Despite National Medical Commission (NMC) nominating certain recognised non-teaching hospitals for one-year internships exclusively to foreign-returned medical graduates (FMGs) and increasing the number of colleges for such internships to 21 from 12, many students remain dissatisfied.
The announcement, made on Wednesday (May 10) through a circular, however promises a little relief for thousands of students who have a foreign medical degree but have been waiting to start internship for over a month now.
But a lack of clarity remains.
A female student, who requested anonymity, told Patriot, “Although they have increased the number of hospitals from 12 to 21, there is no mention of 7.5% quota (hospitals are not allowed to give more than 7.5% of their internship seats to FMGs according to the earlier circular). Whether it is still valid or not. It is also not clear if all these hospitals will accept FMGs [since it is at their discretion]. NMC has stated that anyone can do internship in any state but most of the states are already done with counselling. So how will they give spots to students from Delhi?”
The student complained that these non-teaching institutes can offer Compulsory Rotating Medical Internship (CRMI) only for one year, till May 2024, while there are a number of students who have to do internship for two years.
The student, who has completed her degree from Yerevan State Medical University, Armenia, said further, “Till now one non-domicile was accommodated in Delhi for every five Delhi domiciles. [But] will this ratio still persist? Also, they have made stipend negotiable. State & institute can decide whether to give it or not. If yes, then how much stipend should be paid to the students.”
The student also demanded clarity on the criteria and fees.
“A number of private colleges have been added to this list but we still don’t know if they will charge any fee from students. We also don’t know how will we be allotted seats in these hospitals? State medical colleges will allot but the criteria are still not clear,” she added.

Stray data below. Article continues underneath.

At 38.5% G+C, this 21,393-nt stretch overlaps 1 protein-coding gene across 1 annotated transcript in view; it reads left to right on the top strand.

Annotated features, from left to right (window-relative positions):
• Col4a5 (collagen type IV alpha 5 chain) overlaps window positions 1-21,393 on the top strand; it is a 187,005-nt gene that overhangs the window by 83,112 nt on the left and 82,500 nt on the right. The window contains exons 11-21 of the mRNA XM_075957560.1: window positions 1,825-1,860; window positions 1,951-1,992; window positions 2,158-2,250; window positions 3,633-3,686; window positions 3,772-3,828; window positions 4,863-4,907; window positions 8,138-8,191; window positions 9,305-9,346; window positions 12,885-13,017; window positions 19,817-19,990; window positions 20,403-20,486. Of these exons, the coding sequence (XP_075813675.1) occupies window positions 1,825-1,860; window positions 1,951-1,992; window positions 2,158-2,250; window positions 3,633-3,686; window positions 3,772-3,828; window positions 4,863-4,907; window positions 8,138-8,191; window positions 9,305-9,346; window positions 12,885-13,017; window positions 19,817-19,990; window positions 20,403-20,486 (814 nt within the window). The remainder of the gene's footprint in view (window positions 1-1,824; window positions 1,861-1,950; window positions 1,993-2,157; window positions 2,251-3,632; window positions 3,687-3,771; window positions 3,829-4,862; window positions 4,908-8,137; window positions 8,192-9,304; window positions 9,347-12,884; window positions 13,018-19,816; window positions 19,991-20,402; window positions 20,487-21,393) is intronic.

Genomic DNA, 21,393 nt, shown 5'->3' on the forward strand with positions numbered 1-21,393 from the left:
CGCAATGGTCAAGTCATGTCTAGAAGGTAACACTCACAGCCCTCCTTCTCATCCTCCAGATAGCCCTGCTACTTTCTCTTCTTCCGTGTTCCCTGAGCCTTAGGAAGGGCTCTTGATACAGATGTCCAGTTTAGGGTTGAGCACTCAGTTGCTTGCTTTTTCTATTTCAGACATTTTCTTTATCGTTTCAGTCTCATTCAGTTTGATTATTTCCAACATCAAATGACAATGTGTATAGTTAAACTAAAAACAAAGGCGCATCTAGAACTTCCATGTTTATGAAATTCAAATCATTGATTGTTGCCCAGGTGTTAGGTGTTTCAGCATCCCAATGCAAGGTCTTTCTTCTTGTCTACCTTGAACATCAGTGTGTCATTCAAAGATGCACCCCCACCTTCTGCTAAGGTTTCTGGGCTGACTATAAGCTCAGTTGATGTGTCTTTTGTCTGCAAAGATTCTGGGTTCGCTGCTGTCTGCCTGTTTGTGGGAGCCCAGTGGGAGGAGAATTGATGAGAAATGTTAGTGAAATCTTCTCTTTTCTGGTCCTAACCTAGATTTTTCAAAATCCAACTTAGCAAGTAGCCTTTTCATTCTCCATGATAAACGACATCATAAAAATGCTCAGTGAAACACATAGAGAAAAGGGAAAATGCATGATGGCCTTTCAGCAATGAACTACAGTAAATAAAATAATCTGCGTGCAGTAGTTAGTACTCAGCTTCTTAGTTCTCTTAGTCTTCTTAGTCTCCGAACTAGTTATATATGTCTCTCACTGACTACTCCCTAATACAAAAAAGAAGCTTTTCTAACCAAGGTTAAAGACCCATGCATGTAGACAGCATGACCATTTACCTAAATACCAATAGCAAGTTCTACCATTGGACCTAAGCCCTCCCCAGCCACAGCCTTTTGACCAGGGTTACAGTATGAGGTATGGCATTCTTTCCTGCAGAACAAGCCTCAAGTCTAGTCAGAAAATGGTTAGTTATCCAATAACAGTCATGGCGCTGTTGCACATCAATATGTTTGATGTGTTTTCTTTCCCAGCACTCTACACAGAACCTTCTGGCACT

The latest FMG result was better than previous years’ and around 9,000 students qualified through this exam. So, more seats were needed but instead, the NMC allowed state authorities to restrict the intake to 7.5%, leaving many students worried. Many of them across states have been forced to protest.
Another FMG student, who graduated with an MBBS degree from the Philippines, said, “The day after NMC issued the notification regarding internship, three students held a meeting with Delhi Medical Council (DMC) secretary Dr Tyagi. The meeting was fruitful. He said that we will hold a meeting with deans of the hospitals in Delhi and will tell you the total number of vacant seats by Monday.”
He said further, “The secretary said that the earlier list of vacant seats [on April 26] in the hospital stands invalid since it was wrongly released. In that last list comprising 42 students, only four students managed internship. Barring Hamdard, which took those students in, all medical colleges refused to take the students.”
A student, who studied in China, had recently contacted Patriot and complained that she had gone to Lady Hardinge Hospital with her all documents only to be turned away. The hospital authorities refused to take her in and said that there was no seat available.
However, All India Medical Students’ Association (AIMSA), which is one of the largest medical students’ organisations of India, welcomed this circular of NMC.
They quote-tweeted the NMC’s post about the circular, “Most of the issues of FMGs have been resolved. Hope the remaining will be sorted soon. Thank you everyone who supported us. @dr_arunkgupta @DalmiyaDr @GirishTyagiDMC @FAIMA_INDIA_ @official_aimsa @FordaIndia @drsfaizanahmad @DrRohanKrishna3 @DrJitendraAIMSA & All the Tenacious FMGs (sic).”
It should be noted that several FMGs students have been raising their voice for many months against the unavailability of seats for their CRMI despite qualifying through the screening examination, as Patriot had reported on April 30.